Condal, for those who are not familiar, co-created the alien invasion series "Colony" and co-wrote the Dwayne Johnson tentpoles "Hercules" and "Rampage," so he's definitely got a taste for different varieties of genre fare. The combination of "Game of Thrones" creatives like Sapochnik and Martin (who's also an executive producer on the show) and a Westeros newcomer like Condal could be just the mix of talent that "House of the Dragon" needs to form its own unique identity while still feeling very much part-and-parcel with its predecessor. Mind you, that is not to say we shouldn't still approach this series with a healthy dose of skepticism all the same.

House of the Dragon cast

The "House of the Dragon" cast isn't filled with household names, per se, so much as character actors who tend to do a fine job, no matter the quality of the film or series around them. Their ranks include Paddy Considine ("The Outsider") as King Viserys Targaryen, Olivia Cooke ("Ready Player One") as Alicent Hightower, Emma D'Arcy ("Truth Seekers") as Princess Rhaenyra Targaryen, Steve Toussaint ("It's a Sin") as Lord Corlys Velaryon (aka The Sea Snake), Eve Best ("Fate: The Winx Saga") as Princess Rhaenys Targaryen, Fabien Frankel ("The Serpent") as Ser Criston Cole, Sonoya Mizuno ("Devs") as Mysaria, Rhys Ifans ("The King's Man") as Otto Hightower, and former "Doctor Who" star Matt Smith as Prince Daemon Targaryen.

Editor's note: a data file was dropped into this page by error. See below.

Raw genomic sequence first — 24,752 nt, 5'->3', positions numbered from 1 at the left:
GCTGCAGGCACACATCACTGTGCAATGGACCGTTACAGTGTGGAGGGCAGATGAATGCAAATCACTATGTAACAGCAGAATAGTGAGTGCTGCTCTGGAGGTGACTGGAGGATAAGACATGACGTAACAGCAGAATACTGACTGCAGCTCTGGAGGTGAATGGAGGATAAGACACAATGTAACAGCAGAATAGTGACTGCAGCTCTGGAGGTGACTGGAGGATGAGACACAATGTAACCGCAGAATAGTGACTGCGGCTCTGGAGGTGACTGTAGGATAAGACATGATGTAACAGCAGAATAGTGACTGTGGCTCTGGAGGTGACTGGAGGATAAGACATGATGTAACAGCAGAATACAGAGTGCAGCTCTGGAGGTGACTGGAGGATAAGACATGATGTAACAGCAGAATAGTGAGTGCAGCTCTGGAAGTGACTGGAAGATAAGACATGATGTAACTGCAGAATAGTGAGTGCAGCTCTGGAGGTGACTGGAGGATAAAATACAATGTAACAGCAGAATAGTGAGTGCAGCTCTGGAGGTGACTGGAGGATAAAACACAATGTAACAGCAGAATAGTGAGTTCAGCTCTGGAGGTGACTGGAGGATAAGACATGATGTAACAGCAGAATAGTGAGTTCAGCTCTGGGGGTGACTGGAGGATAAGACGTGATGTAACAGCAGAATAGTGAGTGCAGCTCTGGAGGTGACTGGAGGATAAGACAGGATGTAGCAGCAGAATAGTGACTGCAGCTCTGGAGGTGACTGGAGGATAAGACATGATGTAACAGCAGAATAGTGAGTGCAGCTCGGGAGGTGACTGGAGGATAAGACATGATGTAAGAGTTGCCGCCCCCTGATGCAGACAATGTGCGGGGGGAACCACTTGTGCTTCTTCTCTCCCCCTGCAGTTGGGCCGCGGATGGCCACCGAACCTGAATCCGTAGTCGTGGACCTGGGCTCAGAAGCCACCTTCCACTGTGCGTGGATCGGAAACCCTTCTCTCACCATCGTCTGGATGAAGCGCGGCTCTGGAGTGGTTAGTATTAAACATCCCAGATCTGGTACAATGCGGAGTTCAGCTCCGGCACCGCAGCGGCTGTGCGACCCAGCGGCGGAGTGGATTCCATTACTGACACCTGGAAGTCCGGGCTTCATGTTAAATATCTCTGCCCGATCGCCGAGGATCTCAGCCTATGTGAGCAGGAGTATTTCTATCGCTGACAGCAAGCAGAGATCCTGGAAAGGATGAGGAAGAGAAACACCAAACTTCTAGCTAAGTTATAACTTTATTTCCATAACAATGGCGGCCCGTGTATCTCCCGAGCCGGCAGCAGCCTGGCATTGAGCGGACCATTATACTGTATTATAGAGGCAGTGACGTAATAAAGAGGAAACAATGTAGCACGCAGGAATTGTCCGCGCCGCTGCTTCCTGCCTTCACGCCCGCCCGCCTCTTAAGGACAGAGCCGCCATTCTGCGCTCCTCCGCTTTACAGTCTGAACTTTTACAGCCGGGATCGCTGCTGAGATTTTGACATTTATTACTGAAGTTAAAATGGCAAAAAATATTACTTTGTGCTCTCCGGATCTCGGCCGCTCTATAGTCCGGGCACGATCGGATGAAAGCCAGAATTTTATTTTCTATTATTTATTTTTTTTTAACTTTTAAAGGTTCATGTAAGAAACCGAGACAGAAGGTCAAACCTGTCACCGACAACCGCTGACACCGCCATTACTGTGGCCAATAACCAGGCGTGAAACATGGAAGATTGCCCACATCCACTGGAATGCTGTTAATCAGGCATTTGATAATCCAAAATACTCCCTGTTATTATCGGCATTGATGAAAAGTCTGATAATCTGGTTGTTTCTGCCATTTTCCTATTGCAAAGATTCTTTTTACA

Do I expect you to remember exactly who's who while watching the "House of the Dragon" premiere? Yes Certainly not. No, it's going to be "Game of Thrones" all over again as we (and by "we," I mean those not already well-versed in their Targaryen history) all do our best to keep everyone's names in order and not just refer to characters as "The Old King Guy," "The Eleventh Doctor Cosplaying in Westeros," and so on.

House of the Dragon trailer and synopsis

Based on George R.R. Martin's "Fire & Blood," the series, set 200 years before the events of "Game of Thrones," tells the story of House Targaryen.